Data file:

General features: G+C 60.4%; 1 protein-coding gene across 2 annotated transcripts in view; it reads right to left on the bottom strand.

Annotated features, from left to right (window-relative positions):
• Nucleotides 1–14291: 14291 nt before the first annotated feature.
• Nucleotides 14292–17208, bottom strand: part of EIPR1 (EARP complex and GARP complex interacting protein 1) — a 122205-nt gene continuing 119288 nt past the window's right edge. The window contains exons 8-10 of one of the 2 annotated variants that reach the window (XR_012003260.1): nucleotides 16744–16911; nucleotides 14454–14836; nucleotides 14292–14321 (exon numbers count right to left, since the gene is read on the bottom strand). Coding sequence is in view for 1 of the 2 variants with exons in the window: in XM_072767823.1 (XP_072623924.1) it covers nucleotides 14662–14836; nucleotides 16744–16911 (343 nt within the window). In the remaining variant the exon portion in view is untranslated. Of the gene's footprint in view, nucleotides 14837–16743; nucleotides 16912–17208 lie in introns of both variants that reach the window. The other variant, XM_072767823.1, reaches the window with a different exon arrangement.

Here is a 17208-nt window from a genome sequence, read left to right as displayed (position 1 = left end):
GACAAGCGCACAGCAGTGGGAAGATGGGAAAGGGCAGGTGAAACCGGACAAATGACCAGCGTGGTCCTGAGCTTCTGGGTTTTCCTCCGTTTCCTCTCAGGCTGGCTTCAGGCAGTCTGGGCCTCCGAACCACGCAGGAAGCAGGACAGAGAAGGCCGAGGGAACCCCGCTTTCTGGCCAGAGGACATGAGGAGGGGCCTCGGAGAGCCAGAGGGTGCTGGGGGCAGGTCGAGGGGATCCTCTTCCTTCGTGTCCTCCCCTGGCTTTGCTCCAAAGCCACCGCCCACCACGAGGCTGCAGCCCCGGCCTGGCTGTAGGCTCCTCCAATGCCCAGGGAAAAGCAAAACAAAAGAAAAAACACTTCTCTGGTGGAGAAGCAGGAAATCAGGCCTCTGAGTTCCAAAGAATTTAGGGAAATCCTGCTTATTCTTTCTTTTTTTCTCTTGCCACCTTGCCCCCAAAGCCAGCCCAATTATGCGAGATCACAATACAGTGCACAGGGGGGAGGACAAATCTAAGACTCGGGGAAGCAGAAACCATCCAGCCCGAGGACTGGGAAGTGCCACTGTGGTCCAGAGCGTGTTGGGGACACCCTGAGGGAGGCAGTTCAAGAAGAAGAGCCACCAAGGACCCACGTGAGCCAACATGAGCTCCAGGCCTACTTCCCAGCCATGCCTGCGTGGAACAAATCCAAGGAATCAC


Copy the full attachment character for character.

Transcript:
General features: G+C 60.4%; 1 protein-coding gene across 2 annotated transcripts in view; it reads right to left on the bottom strand.

Annotated features, from left to right (window-relative positions):
• Nucleotides 1–14291: 14291 nt before the first annotated feature.
• Nucleotides 14292–17208, bottom strand: part of EIPR1 (EARP complex and GARP complex interacting protein 1) — a 122205-nt gene continuing 119288 nt past the window's right edge. The window contains exons 8-10 of one of the 2 annotated variants that reach the window (XR_012003260.1): nucleotides 16744–16911; nucleotides 14454–14836; nucleotides 14292–14321 (exon numbers count right to left, since the gene is read on the bottom strand). Coding sequence is in view for 1 of the 2 variants with exons in the window: in XM_072767823.1 (XP_072623924.1) it covers nucleotides 14662–14836; nucleotides 16744–16911 (343 nt within the window). In the remaining variant the exon portion in view is untranslated. Of the gene's footprint in view, nucleotides 14837–16743; nucleotides 16912–17208 lie in introns of both variants that reach the window. The other variant, XM_072767823.1, reaches the window with a different exon arrangement.

Here is a 17208-nt window from a genome sequence, read left to right as displayed (position 1 = left end):
GACAAGCGCACAGCAGTGGGAAGATGGGAAAGGGCAGGTGAAACCGGACAAATGACCAGCGTGGTCCTGAGCTTCTGGGTTTTCCTCCGTTTCCTCTCAGGCTGGCTTCAGGCAGTCTGGGCCTCCGAACCACGCAGGAAGCAGGACAGAGAAGGCCGAGGGAACCCCGCTTTCTGGCCAGAGGACATGAGGAGGGGCCTCGGAGAGCCAGAGGGTGCTGGGGGCAGGTCGAGGGGATCCTCTTCCTTCGTGTCCTCCCCTGGCTTTGCTCCAAAGCCACCGCCCACCACGAGGCTGCAGCCCCGGCCTGGCTGTAGGCTCCTCCAATGCCCAGGGAAAAGCAAAACAAAAGAAAAAACACTTCTCTGGTGGAGAAGCAGGAAATCAGGCCTCTGAGTTCCAAAGAATTTAGGGAAATCCTGCTTATTCTTTCTTTTTTTCTCTTGCCACCTTGCCCCCAAAGCCAGCCCAATTATGCGAGATCACAATACAGTGCACAGGGGGGAGGACAAATCTAAGACTCGGGGAAGCAGAAACCATCCAGCCCGAGGACTGGGAAGTGCCACTGTGGTCCAGAGCGTGTTGGGGACACCCTGAGGGAGGCAGTTCAAGAAGAAGAGCCACCAAGGACCCACGTGAGCCAACATGAGCTCCAGGCCTACTTCCCAGCCATGCCTGCGTGGAACAAATCCAAGGAATCAC